For most of us, our online and offline lives are relatively separate. For our kids, though, they’ve grown up surrounded by technology and the internet, so whilst they are “finding themselves” in the physical world, they’re also trying to figure out who they are in the digital space.
There’s no question about it. The internet will be a large factor in who your child becomes. How they present themselves and behave online will ultimately become their reputation. The internet can be a wonderful place to learn, share, communicate, shop, and be creative, but unfortunately, there are also malicious entities at play, such as hackers and predators looking to exploit anyone they can. Keeping this in mind, how do we go about having the “tech talk” and teaching our kids the dangers of the online world without scaring them?
When starting tech conversations with your kids (yes, I said “conversations” because it shouldn’t just be a one-time thing), it’s essential for them to know that they can be open and honest with you without the fear of judgement or punishment. Letting them know that they can come to you when they find something upsetting online will encourage them to continue to do so when they get older. If your child feels that you trust them to behave responsibly online, they will be more likely to be open with you about what they are doing and who they are talking to on the internet.
Just like you lock up your house when you’re not home, you lock your devices and accounts when you’re not using them. You need to teach your children how to lock their devices and accounts by setting up strong and unique passwords.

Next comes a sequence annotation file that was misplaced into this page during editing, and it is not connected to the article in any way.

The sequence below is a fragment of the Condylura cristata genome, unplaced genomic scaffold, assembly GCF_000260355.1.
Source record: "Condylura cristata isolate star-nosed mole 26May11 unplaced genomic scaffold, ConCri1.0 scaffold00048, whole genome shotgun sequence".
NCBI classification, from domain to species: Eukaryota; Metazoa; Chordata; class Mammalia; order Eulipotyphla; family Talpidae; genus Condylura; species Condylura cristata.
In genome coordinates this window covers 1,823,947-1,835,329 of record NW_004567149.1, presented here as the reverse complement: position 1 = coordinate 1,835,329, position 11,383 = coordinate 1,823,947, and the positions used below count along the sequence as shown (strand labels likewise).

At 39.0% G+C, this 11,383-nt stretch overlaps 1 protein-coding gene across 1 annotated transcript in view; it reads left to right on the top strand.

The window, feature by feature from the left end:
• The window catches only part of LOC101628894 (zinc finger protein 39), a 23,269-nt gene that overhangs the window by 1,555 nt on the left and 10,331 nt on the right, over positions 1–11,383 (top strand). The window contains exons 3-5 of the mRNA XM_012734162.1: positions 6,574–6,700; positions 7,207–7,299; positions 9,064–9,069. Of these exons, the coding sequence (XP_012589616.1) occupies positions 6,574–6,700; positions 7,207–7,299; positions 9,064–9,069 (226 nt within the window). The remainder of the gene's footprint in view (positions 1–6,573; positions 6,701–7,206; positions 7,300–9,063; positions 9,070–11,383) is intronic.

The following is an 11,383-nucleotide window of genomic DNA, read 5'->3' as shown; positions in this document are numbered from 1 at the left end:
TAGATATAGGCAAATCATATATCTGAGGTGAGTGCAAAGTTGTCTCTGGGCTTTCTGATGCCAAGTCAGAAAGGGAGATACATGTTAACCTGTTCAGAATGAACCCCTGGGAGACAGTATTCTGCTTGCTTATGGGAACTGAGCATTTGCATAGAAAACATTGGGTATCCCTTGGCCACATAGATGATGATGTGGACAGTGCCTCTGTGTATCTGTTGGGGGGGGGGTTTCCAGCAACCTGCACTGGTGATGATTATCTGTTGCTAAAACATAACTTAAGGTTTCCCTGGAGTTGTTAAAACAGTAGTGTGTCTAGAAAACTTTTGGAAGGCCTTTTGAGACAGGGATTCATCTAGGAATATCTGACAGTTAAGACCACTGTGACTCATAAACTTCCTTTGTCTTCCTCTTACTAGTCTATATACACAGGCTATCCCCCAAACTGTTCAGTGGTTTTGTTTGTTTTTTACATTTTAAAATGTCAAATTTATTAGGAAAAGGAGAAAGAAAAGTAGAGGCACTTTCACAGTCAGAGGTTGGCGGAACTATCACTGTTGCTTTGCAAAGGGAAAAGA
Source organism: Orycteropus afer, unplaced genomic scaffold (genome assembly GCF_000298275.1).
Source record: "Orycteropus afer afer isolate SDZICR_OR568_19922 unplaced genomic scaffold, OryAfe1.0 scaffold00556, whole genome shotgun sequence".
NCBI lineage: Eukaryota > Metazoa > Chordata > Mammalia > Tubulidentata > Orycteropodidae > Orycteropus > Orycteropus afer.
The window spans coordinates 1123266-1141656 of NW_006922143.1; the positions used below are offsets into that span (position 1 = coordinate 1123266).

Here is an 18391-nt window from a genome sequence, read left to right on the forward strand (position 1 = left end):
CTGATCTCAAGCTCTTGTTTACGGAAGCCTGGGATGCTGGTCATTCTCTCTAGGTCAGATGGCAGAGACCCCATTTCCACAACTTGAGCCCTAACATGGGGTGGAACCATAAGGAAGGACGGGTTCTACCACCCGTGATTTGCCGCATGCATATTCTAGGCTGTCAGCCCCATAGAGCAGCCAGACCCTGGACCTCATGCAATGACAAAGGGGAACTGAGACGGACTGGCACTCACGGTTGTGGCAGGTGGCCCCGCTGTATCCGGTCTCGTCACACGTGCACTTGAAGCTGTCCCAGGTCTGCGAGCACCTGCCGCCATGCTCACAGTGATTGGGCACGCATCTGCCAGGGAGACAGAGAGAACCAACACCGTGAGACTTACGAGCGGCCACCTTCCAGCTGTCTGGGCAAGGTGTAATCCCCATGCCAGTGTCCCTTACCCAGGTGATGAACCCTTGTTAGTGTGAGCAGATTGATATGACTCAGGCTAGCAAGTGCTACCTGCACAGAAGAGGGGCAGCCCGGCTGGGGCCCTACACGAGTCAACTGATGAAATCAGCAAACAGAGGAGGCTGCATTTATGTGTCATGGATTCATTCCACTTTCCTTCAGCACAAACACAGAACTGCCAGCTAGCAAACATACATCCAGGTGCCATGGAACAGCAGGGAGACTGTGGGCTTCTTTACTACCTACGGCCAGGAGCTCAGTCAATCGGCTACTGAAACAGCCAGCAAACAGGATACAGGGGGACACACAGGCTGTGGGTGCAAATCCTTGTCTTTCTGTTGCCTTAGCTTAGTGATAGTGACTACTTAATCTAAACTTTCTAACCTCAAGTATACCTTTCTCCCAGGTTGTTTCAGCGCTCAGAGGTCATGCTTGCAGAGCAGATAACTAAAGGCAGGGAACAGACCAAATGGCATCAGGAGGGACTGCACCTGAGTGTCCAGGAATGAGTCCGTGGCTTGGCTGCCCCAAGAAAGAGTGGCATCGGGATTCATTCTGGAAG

There are some things that your child shouldn’t be sharing online. Reposting funny videos or memes? Perfect, go right ahead. Sharing their phone number on a public forum? Let’s try and refrain from doing that. When having a tech talk, you need to lay out some ground rules about what is and isn’t appropriate for them to be sharing, and this could vary depending on their age. It’s important to remind them that they shouldn’t share things that could hurt or offend others. Remind them that they shouldn’t do or say anything to anyone online that they wouldn’t do or say in real life. We like to use the THINK acronym when it comes to sharing anything online:
T – is it True?
H – is it Helpful?
I – is it Inspiring?
N – is it Necessary?
K – is it Kind?
Inform your child about the risks they could possibly encounter online, namely inappropriate, or obscene content, cyberbullying, scams, and predators. They may not encounter all the risks out there but knowing about the potential risks of the internet will help them to be mindful when they are online. Learning to make good decisions online is one of the best things your child can do, as the internet will be a bigger part of their lives than it ever was in ours. Even if you have parental controls set up on your home computer, your child may still have access to other computers, like at school or a friend’s house, so you need to teach them to make good decisions, even when you aren’t there to monitor them.
With successful tech talks, we can encourage meaningful conversations with our kids about having fun online whilst still being aware of the potential dangers. The reality is that the internet is here to stay, so instead of forbidding your child from going online, allow them to explore in a way that is fun, beneficial, and educational. Have faith that your child will make the best decisions that they can, and that they will approach you when something goes wrong, knowing that you will be there to help them instead of judging them.